Born Yesterday (1993)

LUIS MANDOKI

Bil’s rating (out of 5):  BBBB.5

USA, 1993.  Hollywood Pictures, Touchwood Pacific Partners 1.  Screenplay by , based on the play by .  Cinematography by .  Produced by .  Music by .  Production Design by .  Costume Design by .  Film Editing by .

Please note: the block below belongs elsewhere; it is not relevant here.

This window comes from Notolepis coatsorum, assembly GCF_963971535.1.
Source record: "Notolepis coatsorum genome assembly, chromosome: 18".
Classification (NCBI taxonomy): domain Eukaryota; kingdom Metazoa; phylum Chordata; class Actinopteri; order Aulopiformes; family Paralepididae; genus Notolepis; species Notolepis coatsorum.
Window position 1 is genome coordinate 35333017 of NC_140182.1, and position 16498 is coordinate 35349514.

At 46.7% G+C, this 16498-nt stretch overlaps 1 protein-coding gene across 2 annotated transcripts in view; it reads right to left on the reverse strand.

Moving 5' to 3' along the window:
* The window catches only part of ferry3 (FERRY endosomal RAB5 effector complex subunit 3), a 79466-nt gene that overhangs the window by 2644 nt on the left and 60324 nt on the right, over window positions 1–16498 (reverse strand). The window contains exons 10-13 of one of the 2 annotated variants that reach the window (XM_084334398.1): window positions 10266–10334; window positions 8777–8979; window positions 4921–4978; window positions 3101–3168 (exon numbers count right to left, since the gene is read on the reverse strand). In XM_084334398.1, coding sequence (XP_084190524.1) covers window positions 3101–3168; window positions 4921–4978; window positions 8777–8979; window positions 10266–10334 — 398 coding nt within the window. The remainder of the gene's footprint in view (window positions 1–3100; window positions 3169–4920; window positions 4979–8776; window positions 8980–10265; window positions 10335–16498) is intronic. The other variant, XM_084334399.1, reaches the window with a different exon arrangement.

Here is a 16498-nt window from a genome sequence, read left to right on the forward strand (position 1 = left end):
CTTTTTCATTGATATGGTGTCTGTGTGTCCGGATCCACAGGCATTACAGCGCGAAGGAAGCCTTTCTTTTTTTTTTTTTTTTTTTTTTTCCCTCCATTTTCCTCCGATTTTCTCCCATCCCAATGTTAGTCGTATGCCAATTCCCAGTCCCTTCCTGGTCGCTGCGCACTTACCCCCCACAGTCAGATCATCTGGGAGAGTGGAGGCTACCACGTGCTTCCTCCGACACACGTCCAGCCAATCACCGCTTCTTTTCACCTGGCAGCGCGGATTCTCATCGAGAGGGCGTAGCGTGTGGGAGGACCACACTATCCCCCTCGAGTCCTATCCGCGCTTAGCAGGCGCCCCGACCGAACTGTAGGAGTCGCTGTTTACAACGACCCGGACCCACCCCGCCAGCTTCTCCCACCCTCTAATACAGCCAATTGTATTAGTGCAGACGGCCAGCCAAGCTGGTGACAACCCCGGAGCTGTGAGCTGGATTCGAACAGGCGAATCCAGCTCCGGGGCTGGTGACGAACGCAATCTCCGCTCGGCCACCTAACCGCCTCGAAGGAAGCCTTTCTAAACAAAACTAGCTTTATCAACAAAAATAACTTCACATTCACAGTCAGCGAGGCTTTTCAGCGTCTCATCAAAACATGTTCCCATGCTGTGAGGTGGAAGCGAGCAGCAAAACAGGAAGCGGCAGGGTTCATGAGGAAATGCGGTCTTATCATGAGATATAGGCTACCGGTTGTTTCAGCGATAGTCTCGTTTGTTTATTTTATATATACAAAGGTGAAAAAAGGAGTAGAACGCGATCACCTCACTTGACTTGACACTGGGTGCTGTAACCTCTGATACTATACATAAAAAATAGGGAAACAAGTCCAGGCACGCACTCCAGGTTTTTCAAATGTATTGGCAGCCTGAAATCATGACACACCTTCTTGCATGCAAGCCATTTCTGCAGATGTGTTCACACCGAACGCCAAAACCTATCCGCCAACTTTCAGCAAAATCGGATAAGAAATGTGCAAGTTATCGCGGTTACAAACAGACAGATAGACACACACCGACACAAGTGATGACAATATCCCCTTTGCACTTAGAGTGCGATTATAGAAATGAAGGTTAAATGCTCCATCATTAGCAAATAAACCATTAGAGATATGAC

Excellent remake of the 1950 George Cukor classic is a perfect example of Melanie Griffith‘s admirable talent. She plays a Vegas showgirl who hangs off the arm of her boorish, nouveau riche boyfriend () and makes him look bad to their new Washington political friends with her lack of social finesse. To smarten her up, Goodman hires a bookish reporter (, whose sexiness is hidden behind glasses just as effectively as William Holden’s was in the original) to educate her on the finer things of intellectual living. She at first resists, but a growing attraction between her and her new teacher helps get her motivated. What I like more about this version of the film is that once Griffith gets the ball rolling, she is given more opportunity to truly enjoy all the learning she acquires, something not as well developed the first time around. The “Twelve Amendments Of Christmas” scene is a hoot, while the part where she develops an eye for art in a museum is very moving (similar to Geena Davis in Angie). Douglas McGrath’s script is finely tuned and full of great one-liners, while Griffith and her then-husband Johnson manage to make real sparks fly on screen between them.

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